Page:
Ah, remember the halcyon days of five or six years ago when every FIRE dude and their dog were after passive income? I actually have some from ten years ago, because I sold pictures and recordings to stock agencies. This seems to be reliable, it has been static for about ten years. I did a lot of that in the early fearful days of setting my exit plan, and it pays off. Unlike when I was writing for a content mill, which was, in all fairness, quite successful to the tune of thousands of pounds until it wasn’t, when Google deprecated their stuff and the business case went titsup overnight.

I could look at this again. I am less desperate and perhaps more creative now. There is some network effect, the more you do the more your other stuff sells.

A big disadvantage I have is that I don’t play computer games, which is what a lot of field recordings are used in. So I don’t really know my customer, what does well and what doesn’t is purely a matter of luck.

Other vaunted wheezes for passive income in the FIRE community were –

Matched betting . It’s too much like work to me, and bullshit work at that. Plus I have zero interest in sports.

Chuntering out Kindle ebooks. Sort of like writing for a content mill but a little more control. There was a fellow called Huw who was big on this a few years ago. I presume the business model went titsup, which I am grateful for as a Kindle reader, because there is a lot less shit to wade through on Amazon these days. Presumably Amazon deprecate the results of that sort of desperation.

Non-passive income.

I have made a slight name for myself in some electronics/recording areas by writing a couple of rants deconstructing why some sensors sound crap as typically misused. There is perhaps a product in there. The hazard with selling electronic products are

  • lead-free solder- just hurt for hand soldering
  • regulation – I’d have to wing it with CE marking
  • it’s Stuff, and there’s a lot of hurt in selling Stuff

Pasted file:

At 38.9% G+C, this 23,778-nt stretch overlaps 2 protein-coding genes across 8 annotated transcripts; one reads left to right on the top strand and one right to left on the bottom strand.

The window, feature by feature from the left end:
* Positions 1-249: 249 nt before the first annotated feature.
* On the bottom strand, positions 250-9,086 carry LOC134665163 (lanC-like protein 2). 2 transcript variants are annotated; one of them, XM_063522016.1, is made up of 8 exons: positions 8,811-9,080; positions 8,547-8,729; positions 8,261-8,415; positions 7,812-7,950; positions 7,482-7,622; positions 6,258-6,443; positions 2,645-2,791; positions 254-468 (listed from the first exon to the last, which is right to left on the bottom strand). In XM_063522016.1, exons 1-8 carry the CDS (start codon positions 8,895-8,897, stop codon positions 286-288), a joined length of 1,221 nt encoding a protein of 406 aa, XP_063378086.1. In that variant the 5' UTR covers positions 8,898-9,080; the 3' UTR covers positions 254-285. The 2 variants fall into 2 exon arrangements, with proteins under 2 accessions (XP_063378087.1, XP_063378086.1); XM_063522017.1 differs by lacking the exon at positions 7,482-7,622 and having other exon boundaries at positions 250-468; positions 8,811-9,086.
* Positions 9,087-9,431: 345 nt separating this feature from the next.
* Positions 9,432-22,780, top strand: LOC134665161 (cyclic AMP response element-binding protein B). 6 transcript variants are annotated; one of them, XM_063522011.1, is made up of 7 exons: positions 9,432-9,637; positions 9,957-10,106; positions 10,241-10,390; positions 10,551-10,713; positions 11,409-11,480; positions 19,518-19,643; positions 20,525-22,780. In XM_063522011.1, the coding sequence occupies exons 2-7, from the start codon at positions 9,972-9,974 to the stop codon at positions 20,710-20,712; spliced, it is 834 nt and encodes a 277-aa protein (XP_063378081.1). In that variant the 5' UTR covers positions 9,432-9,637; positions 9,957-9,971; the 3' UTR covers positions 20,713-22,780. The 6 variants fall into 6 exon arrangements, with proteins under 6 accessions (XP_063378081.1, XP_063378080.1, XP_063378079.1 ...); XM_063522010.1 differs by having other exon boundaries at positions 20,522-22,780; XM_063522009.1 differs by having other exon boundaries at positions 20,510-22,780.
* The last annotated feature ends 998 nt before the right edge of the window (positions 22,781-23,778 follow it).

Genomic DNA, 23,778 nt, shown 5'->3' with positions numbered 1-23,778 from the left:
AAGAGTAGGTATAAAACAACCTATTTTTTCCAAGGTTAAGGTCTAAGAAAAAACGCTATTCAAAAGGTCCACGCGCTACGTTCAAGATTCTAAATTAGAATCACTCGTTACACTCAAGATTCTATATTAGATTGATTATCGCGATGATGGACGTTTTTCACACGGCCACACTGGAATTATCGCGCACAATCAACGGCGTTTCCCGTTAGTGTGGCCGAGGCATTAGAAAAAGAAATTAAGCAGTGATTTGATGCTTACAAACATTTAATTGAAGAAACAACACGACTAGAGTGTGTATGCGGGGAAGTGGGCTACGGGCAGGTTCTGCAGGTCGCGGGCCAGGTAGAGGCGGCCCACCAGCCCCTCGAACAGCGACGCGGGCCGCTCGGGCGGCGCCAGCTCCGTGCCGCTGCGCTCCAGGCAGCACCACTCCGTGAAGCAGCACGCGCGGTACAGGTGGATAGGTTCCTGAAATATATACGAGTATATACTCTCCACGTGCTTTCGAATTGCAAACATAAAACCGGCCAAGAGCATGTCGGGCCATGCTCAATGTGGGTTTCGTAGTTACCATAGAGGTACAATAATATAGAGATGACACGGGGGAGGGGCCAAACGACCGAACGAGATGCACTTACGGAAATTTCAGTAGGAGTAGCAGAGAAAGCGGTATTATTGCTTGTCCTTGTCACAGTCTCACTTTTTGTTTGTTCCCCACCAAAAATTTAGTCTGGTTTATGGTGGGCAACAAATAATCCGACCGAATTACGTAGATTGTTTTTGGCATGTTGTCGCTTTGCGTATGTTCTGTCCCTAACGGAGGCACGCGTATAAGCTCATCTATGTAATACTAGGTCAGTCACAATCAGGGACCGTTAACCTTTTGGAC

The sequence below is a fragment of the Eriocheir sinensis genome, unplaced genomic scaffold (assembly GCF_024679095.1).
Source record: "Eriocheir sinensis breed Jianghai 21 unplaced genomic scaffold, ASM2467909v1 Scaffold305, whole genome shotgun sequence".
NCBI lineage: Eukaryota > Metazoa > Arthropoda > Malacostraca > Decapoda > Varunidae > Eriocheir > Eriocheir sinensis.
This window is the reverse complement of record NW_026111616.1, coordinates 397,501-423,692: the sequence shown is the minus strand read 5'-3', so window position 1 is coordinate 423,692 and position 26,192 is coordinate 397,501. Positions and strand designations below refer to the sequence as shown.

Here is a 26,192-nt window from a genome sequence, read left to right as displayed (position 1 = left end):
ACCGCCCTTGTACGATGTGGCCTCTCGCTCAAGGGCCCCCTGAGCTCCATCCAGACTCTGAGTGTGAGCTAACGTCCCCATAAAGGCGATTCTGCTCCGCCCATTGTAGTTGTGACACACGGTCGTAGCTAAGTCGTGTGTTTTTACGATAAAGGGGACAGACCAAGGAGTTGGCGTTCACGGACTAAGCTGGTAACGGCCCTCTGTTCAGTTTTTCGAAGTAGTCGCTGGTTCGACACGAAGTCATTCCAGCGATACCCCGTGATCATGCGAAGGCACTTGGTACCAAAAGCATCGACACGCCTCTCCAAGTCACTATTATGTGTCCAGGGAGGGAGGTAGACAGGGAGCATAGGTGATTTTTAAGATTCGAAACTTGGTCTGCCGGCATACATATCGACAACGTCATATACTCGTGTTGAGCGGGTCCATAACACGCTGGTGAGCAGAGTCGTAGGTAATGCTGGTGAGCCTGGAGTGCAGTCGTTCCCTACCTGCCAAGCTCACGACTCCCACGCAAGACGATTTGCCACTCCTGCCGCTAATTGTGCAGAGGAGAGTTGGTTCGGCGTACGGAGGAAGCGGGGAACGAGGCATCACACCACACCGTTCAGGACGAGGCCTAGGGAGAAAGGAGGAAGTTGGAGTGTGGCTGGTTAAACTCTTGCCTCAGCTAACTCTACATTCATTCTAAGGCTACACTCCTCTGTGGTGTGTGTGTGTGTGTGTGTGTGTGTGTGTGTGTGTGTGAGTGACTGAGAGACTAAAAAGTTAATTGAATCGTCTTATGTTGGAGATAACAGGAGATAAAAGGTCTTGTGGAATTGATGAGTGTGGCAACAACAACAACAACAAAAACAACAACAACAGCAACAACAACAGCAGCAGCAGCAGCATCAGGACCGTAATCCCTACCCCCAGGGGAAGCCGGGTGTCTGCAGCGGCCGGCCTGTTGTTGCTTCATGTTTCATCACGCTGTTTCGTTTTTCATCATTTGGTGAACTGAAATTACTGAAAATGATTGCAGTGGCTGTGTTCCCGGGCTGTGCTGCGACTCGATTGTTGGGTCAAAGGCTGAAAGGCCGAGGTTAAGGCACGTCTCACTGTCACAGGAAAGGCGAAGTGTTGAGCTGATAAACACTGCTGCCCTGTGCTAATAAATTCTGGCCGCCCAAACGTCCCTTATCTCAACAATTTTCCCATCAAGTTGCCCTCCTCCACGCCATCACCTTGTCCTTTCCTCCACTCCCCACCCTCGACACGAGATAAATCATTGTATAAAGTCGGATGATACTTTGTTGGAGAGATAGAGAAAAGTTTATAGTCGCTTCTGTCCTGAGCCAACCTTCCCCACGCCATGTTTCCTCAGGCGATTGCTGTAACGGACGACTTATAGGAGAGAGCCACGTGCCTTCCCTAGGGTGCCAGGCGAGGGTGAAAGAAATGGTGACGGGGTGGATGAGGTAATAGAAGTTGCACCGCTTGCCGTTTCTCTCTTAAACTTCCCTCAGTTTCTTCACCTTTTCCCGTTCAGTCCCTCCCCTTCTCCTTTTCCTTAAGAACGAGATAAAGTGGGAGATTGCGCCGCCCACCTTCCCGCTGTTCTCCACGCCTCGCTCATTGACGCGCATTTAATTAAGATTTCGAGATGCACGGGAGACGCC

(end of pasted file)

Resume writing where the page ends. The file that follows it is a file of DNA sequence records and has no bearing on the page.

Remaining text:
• The large country full of copycats who can work at scale for little that is China

Some of these are tractable, you can get things made cheaply now. The maker community has solved a lot of these problems. For instance I recently bought an AudioMoth to scout recording locations.Sure, I could have got the boards made and done the work myself, but CBA.

I could leverage that reputation, perhaps, and also it would save me having to answer some questions from wannabe makers that make me totally despair about the current state of training3 of electronics engineering courses. Some of the things being asked I knew before leaving primary school, FFS… But it’s Stuff. I don’t like selling Stuff, because some things about it don’t scale. Like going to the post office.

Oddball coronavirus opportunities

One thing that has happened is everybody is spending much more time online, and videoconferencing is a much bigger thing these days. I have occasionally helped some performers locally and shot some movie clips for them. I’m fiercely aware that this is an area where there are huge numbers of young media studies4 folk in prime competition.

And yet being in basic control of sound and vision seems ill-taught, along the general lines of “take that f*cking thing off auto, you muppet” as well as educating people that if your microphone is where your camera is then either your sound is shit or you subject will have the most enormous conk and teeth like a horse.

However, for every 100 muppets there are a few of these media studies people that are really good, particularly when it comes to NLE editing. I stopped working as a studio engineer at BBC TV Centre in the late 1980s, so vision mixing was still done in real time although shots were of course assembled in nonlinear time with VT5. Nowadays most of what was done in real time vision mixing is done in non-real time on computers with a NLE editor. There are great similarities between the old method of working and mixing/producing a live presentation with multiple sources. You can do all that on a computer, you don’t need hundreds of thousands of pounds of Grass Valley‘s finest hardware.

However, with the increase in the use of Zoom and live conferencing and presentation, there are opportunities for live vision mixing but with software. And I may have some relevant skills there, both from a background in videoconferencing, and also being able to  set up scenes and vision mix live. There’s nothing in there that a half-competent YouTuber won’t know, but many people only seem to know the boundaries of their phone…

Whether it will amount to ‘owt remains to be seen, after all I have to both add value and find people who will pay. But I was surprised that a couple of opportunities along those lines have opened up here.

many of us have learned new things about ourselves in the last couple of months

There are lots of problems, but some interesting possibilities. I don’t have to make enough to live on, and indeed I have just signed off being self-employed, so I wouldn’t expect to make more than the £1000 tax-free earnings allowance. It would kind of make me sore to pay 20% tax on the output of any such sideshow. I may hate it. And I will have no lifestyle benefit, though through this coronavirus lockdown I have discovered that while an introvert, I am not as much an island as I thought I had been. So perhaps helping other people do interesting shit will have some intangible value, even if I bank all the income against the troubled times to come.